What does that Latin legal phrase mean?
This week’s blog post will take a look at the law in entertainment. Television shows and movies that feature the law often include legal phrases in Latin. Not everything you see on legal TV is true, but often the phrases do have a legal meaning! Have you ever wondered what these phrases mean? If so, keep reading to discover the meanings of common Latin legal phrases.
Actus reus: The literal translation of this phrase is “guilty act.” This phrase is most often used in criminal law. In common law, this phrase was paired with “mens rea” (described below) to ascertain liability for a crime. A criminal must commit a criminal act in order to be legally liable.
Ad coelum: The literal translation of this phrase is “to the sky.” This phrase is usually used in the longer legal phrase, “Cuius est solum eius est usque ad coelum et ad infernos. ” This longer phrase means “whoever owns the soil owns all the way up to Heaven and down to Hell.” This phrase is often used in property law to describe that a person not only owns a piece of land, but also the ground underneath and the air above (and any valuable resources found there).
Caveat emptor: The literal translation of this phrase is “let the buyer beware.” This phrase is most often used in contract law to warn potential buyers of a product that they cannot seek remedies from a seller.
De novo: The literal translation of this phrase is “anew.” This phrase is most often used to refer to a standard of review used by courts of appeal. When there is a question of law, an appellate court can review the issues “de novo”, or anew. This means the appellate court does not have to give any deference to the ruling from the inferior court on the issue.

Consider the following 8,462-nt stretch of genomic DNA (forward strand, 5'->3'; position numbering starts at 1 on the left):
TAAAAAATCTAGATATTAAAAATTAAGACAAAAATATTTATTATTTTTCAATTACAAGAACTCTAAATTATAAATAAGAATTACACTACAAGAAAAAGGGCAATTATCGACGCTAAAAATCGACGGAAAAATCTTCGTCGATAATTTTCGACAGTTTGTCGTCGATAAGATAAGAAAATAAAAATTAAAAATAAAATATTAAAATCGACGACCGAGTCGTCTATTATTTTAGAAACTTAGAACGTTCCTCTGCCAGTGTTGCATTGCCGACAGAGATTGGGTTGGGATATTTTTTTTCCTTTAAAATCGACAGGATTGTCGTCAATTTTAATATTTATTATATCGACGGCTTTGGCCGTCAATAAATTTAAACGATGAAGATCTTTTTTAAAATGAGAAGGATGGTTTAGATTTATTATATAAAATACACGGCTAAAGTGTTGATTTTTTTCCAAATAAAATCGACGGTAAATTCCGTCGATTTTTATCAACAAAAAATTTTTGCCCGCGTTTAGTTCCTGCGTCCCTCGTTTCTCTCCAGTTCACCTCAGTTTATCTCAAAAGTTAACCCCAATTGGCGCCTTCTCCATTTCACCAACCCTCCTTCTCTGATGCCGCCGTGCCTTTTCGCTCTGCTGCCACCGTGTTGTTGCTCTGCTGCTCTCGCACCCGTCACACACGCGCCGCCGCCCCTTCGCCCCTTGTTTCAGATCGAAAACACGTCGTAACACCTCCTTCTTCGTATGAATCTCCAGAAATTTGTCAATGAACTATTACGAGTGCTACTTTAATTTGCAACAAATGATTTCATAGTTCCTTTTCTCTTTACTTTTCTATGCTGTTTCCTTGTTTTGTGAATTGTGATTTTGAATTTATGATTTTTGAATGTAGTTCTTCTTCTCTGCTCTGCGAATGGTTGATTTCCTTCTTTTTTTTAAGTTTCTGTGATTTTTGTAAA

Duces tecum: The literal translation of this phrase is “bring with you.” This phrase is most often used in the subpoena context. A subpoena duces tecum requires a person to appear before the court and bring certain physical evidence with them.
In camera: The literal translation of this phrase is “in the chamber.” This phrase refers to when a judge views certain evidence privately, or “in the chamber,” rather than in the court room before the public and/or jury.
Mens rea: The literal translation of this phrase is “guilty mind.” This phrase is often paired with the phrase “actus reus” to prove criminal liability. The phrase refers to the intent of a person who commits a crime.
Modus operandi: The literal translation of this phrase is “manner of operation.” This phrase is often used to refer to a criminal’s usual manner of committing a crime. TV and movies often refer to this phrase as “M.O.”
Prima facie: The literal translation of this phrase is “at first face.” This phrase is often used to describe a case that, on first look, appears to be true because the evidence supports it.
We hope this blog post has de-coded some of the Latin legal phrases that TV and movies use. If you find yourself in need of legal services, please contact an attorney at Kelly & Brand, Attorneys at Law, LLC.